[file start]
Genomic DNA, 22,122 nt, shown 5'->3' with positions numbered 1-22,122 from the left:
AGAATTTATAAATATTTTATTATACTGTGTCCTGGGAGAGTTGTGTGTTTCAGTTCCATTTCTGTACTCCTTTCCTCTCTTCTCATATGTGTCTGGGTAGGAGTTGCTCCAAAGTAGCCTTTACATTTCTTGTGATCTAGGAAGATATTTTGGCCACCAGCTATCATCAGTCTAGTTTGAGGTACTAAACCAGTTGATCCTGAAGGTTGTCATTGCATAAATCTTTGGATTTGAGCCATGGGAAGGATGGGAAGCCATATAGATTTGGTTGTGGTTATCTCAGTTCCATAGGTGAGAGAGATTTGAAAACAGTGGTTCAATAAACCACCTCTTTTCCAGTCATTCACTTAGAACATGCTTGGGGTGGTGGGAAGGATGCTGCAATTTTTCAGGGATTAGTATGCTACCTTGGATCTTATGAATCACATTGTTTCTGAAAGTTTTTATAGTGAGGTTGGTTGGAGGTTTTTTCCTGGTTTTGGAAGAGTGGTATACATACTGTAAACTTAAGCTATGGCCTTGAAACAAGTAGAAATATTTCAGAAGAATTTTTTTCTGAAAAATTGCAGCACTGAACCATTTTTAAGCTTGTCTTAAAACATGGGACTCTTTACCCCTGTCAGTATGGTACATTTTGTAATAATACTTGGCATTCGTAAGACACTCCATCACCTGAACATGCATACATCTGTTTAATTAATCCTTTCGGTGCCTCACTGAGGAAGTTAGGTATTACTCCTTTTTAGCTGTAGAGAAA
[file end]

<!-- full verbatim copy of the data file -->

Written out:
Genomic DNA, 22,122 nt, shown 5'->3' with positions numbered 1-22,122 from the left:
AGAATTTATAAATATTTTATTATACTGTGTCCTGGGAGAGTTGTGTGTTTCAGTTCCATTTCTGTACTCCTTTCCTCTCTTCTCATATGTGTCTGGGTAGGAGTTGCTCCAAAGTAGCCTTTACATTTCTTGTGATCTAGGAAGATATTTTGGCCACCAGCTATCATCAGTCTAGTTTGAGGTACTAAACCAGTTGATCCTGAAGGTTGTCATTGCATAAATCTTTGGATTTGAGCCATGGGAAGGATGGGAAGCCATATAGATTTGGTTGTGGTTATCTCAGTTCCATAGGTGAGAGAGATTTGAAAACAGTGGTTCAATAAACCACCTCTTTTCCAGTCATTCACTTAGAACATGCTTGGGGTGGTGGGAAGGATGCTGCAATTTTTCAGGGATTAGTATGCTACCTTGGATCTTATGAATCACATTGTTTCTGAAAGTTTTTATAGTGAGGTTGGTTGGAGGTTTTTTCCTGGTTTTGGAAGAGTGGTATACATACTGTAAACTTAAGCTATGGCCTTGAAACAAGTAGAAATATTTCAGAAGAATTTTTTTCTGAAAAATTGCAGCACTGAACCATTTTTAAGCTTGTCTTAAAACATGGGACTCTTTACCCCTGTCAGTATGGTACATTTTGTAATAATACTTGGCATTCGTAAGACACTCCATCACCTGAACATGCATACATCTGTTTAATTAATCCTTTCGGTGCCTCACTGAGGAAGTTAGGTATTACTCCTTTTTAGCTGTAGAGAAA